(EN) Julius von Bismarck is known for combining his curiosity for technology with his tendency for altering perceptions. Little wonder that his friend, the tailor Robert Vogdt, known to trade outfits for artistic works, decided to swap a made-to-measure suit for a print one of Julius’ feats.
(EN) Julius is most famous for his creation, the “Image Fulgurator,” which covertly projects images that are only revealed when a photographer sits down to edit the photos later. His ability to bend light extends into the natural world, with a recent project taking him to the jungles of Venezuela where he was able to trap lightning. The photo depicting his ‘straightened’ bolt of lightning is surreal and (pardon the pun) striking. “You shouldn’t artificially elevate art too much,” Julius says, looking around Robert’s atelier with a content smile. “It should be allowed to be around you as a matter of course.”
(EN) “You want to be naked all the time and there is no way you could wear anything beneath the chainmail.”
(EN) No artificial elevation is well and good, but Julius is particular about the placement of his works—the traded photo showing him beside an immense flash of light surrounded by palm trees was placed higher than usual, because the horizon sits low and, “the horizon is always at eye level,” he says. Robert was afraid the image could look too prim and proper if hung too perfectly centered on his wall, but the scene depicted here is far from bourgeois: shooting rockets into the Venezuelan sky during thunderstorms, guiding the lightning back to the earth in a straight line by means of copper-coated teflon wire. By straightening the flash, Julius’ goal is to tame one of nature’s many irrepressible elements.
Julius has been traveling to a thunderstorm-prone area of Venezuela —Lake Maracaibo, to be precise—to catch as many of them as he can. “This was a test rocket designed to bring down a flash,” Julius says gesturing at the photo. “But I didn’t believe it could, otherwise I wouldn’t have stood this close by.” It’s without a doubt a dangerous mission he’s embarking on—one that calls for precautions—such as chainmail armor made to defy multiple strikes of lightning. Unfortunately, the task of making the steel suits Julius ordered was too far away from Robert’s usual design ethic and materials. “You can’t believe the heat in Venezuela,” Julius told us back at his studio when he showed us these latest deliveries for his imminent expedition. “You want to be naked all the time and there is no way you could wear anything beneath the chainmail.” Despite the “enticement to create a steel fetish outfit,” Robert winks, he stuck to durable materials when designing outfits for Julius, hoping to send them off “to his next mission in Russia.”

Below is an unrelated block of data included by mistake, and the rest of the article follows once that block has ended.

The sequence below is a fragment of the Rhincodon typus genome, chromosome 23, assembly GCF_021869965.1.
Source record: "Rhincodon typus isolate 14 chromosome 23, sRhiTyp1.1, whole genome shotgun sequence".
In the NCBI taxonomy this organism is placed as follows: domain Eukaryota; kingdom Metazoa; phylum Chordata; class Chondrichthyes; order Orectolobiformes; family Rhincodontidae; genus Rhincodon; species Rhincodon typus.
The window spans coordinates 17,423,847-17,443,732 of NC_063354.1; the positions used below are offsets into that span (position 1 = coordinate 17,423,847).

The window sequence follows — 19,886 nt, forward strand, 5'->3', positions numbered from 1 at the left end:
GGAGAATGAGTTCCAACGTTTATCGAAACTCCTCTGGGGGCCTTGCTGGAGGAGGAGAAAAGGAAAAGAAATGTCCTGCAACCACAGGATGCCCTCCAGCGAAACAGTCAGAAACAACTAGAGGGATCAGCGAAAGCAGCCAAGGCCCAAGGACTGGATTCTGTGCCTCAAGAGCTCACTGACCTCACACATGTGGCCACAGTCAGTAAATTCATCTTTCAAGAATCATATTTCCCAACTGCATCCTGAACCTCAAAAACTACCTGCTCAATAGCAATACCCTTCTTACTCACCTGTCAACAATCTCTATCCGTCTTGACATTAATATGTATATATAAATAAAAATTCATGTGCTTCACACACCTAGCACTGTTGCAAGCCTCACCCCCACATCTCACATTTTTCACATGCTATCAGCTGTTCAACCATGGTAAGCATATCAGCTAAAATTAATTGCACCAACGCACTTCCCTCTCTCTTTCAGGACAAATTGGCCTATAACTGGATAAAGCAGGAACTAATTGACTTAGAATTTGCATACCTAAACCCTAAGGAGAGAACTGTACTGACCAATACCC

(EN) Alexander Levy Gallery
(EN) The will to create something infinite unites both creatives. Just as Robert has no interest in designing collections following the latest fashion, Julius urges that “I don’t want my work to be a mere commentary about ‘the now’, it’s meant to stay relevant for a long time.” Still, his projects are often inspired by current phenomena he observes in society. Rather than examining this philosophically, Julius von Bismarck tries to find artistic imagery—a straightened bolt of lightning—to express man’s relationship with nature and his will to suppress it, or better: make use of it in some way.
(EN) “Money is such an ugly currency to show appreciation for someone’s work. That’s why I like trading my work.”